Migrant children and academic achievement in Shanghai : a PISA study of influential student and school characteristics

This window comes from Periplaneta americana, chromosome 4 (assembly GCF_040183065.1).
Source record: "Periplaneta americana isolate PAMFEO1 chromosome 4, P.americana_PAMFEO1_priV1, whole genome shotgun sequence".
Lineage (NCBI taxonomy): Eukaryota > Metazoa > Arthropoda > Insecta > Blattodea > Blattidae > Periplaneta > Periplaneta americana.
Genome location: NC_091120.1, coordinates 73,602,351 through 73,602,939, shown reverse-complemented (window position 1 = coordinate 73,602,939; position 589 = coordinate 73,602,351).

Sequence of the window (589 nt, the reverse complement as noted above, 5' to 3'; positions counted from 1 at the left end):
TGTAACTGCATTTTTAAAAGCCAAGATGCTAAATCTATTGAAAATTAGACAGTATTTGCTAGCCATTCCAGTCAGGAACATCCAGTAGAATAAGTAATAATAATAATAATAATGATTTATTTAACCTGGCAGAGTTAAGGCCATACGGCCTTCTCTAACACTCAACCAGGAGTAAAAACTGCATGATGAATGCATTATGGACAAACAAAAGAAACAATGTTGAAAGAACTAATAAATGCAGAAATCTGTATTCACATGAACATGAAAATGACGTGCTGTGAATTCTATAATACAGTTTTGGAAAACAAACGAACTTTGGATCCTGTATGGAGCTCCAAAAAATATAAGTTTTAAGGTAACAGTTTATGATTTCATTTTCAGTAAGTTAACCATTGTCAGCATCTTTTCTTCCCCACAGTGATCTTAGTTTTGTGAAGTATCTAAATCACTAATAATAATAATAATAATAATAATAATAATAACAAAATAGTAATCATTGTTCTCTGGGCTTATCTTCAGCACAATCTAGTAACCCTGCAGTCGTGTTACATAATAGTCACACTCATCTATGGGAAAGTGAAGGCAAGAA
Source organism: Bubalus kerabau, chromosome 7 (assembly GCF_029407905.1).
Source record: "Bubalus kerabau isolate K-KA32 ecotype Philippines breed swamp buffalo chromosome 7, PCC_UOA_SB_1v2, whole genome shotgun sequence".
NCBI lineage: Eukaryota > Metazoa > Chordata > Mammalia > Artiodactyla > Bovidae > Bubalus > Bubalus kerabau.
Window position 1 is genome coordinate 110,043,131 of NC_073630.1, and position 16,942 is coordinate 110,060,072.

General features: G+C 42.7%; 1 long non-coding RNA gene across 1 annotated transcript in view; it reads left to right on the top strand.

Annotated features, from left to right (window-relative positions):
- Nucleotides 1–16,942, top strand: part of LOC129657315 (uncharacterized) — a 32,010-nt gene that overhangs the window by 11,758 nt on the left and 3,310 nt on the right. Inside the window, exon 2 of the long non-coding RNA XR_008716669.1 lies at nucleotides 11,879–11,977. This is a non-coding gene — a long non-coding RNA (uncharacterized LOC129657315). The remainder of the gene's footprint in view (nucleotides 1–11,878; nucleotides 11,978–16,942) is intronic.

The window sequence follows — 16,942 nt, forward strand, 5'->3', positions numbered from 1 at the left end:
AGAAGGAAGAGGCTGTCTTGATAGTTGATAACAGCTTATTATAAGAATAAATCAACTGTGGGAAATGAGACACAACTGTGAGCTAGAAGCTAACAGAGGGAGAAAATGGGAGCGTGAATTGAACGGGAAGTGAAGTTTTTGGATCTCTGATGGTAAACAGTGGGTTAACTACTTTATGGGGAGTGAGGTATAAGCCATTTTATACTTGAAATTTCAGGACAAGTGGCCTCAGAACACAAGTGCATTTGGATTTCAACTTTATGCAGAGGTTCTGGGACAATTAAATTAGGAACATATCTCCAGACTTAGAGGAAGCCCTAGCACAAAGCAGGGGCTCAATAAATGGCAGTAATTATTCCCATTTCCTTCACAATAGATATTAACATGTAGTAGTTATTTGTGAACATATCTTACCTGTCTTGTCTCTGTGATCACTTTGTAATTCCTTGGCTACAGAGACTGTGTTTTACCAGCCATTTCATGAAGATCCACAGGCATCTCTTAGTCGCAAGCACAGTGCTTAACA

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[ACCESS RESTRICTED TO THE UNIVERSITY OF MISSOURI AT AUTHOR'S REQUEST.] By 2014, migrant children -- who moved from rural to urban areas -- accounted for approximately a quarter of the compulsory-education students (grades 1 to 9) in contemporary China. In an effort to provide an equal schooling opportunity for migrant students, Shanghai in 2008 opened up local public schools to migrant students. However, few studies to date have investigated how different layers of environments surrounding migrant children are related with their academic achievement at the end of compulsory education. This dissertation utilizes two-level Hierarchical Linear Modeling (HLM) to examine the urban-migrant achievement differences in mathematics, reading, and science, and the extent to which such achievement gaps can be attributed to student demographic and school contextual characteristics. By making use of the Shanghai dataset of the Program for International Student Assessment (PISA) 2012, which contained 5177 15-year-old students from 155 schools, the analysis examined student-level and school-level characteristics, which are Gender, Socioeconomic Status, Language Spoken at Home, Migrant Status, Socioeconomic Status Squared, School Socioeconomic Status, School Size, School Location, School Percentage of Migrant Students, and their relationships with the outcomes of interest. Findings showed that migrant students underperformed urban students in mathematics, reading, and science, and schools varied from each other substantially in the relationship between migrant status and academic achievement. Gender, Language Spoken at Home, Student Socioeconomic Status and School Mean Socioeconomic Status were significantly related with academic achievement. In particular, Student Socioeconomic Status explained away the achievement gaps in three subjects, suggesting that the achievement gaps are inherently derived from students' own socioeconomic background. School Mean Socioeconomic Status significantly accounted for the between-school variation for achievement gaps, which suggests that this predictor bears additional significance for migrant students' achievement in terms of bridging the achievement gaps. School Percentage of Migrant Students, however, was only significantly associated with mathematics achievement, but not with reading and science. Policy implications included integrating migrant students with socioeconomically advanced urban students; implementing benefits programs to poor migrant households and schools; and enhancing financial and material resources for schools where migrant students are attending through governmental subsidies as well as external funding.